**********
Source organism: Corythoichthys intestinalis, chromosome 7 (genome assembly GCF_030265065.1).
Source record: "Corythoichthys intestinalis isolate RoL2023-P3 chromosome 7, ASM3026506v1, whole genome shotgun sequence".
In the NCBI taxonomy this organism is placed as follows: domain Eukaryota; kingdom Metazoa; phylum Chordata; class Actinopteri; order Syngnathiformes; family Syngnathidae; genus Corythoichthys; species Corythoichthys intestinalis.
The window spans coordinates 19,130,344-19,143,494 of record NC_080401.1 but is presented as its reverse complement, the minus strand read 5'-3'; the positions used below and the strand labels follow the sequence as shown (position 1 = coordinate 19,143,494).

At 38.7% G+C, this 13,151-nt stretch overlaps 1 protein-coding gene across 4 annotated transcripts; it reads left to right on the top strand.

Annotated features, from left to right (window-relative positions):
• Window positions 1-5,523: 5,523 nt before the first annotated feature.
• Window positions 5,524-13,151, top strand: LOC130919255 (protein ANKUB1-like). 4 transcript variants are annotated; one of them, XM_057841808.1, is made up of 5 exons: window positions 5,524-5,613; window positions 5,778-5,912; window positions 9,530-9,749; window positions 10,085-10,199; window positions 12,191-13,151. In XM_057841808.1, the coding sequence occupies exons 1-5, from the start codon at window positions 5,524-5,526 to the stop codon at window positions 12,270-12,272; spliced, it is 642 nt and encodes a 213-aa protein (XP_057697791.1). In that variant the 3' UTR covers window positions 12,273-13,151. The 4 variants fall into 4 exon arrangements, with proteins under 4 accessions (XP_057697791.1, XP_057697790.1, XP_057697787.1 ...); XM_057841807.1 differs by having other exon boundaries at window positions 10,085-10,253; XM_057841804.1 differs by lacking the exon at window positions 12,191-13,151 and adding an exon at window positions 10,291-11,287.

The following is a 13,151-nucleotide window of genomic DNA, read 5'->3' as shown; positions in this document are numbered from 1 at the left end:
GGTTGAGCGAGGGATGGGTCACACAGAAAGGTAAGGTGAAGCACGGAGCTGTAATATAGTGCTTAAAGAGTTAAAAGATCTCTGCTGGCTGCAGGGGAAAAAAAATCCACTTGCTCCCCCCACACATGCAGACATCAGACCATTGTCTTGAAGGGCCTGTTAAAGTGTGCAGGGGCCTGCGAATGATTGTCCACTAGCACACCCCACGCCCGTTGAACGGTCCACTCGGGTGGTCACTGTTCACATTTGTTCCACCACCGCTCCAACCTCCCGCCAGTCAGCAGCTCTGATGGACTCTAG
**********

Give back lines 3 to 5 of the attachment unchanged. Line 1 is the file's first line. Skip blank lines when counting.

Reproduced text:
In the NCBI taxonomy this organism is placed as follows: domain Eukaryota; kingdom Metazoa; phylum Chordata; class Actinopteri; order Syngnathiformes; family Syngnathidae; genus Corythoichthys; species Corythoichthys intestinalis.
The window spans coordinates 19,130,344-19,143,494 of record NC_080401.1 but is presented as its reverse complement, the minus strand read 5'-3'; the positions used below and the strand labels follow the sequence as shown (position 1 = coordinate 19,143,494).

At 38.7% G+C, this 13,151-nt stretch overlaps 1 protein-coding gene across 4 annotated transcripts; it reads left to right on the top strand.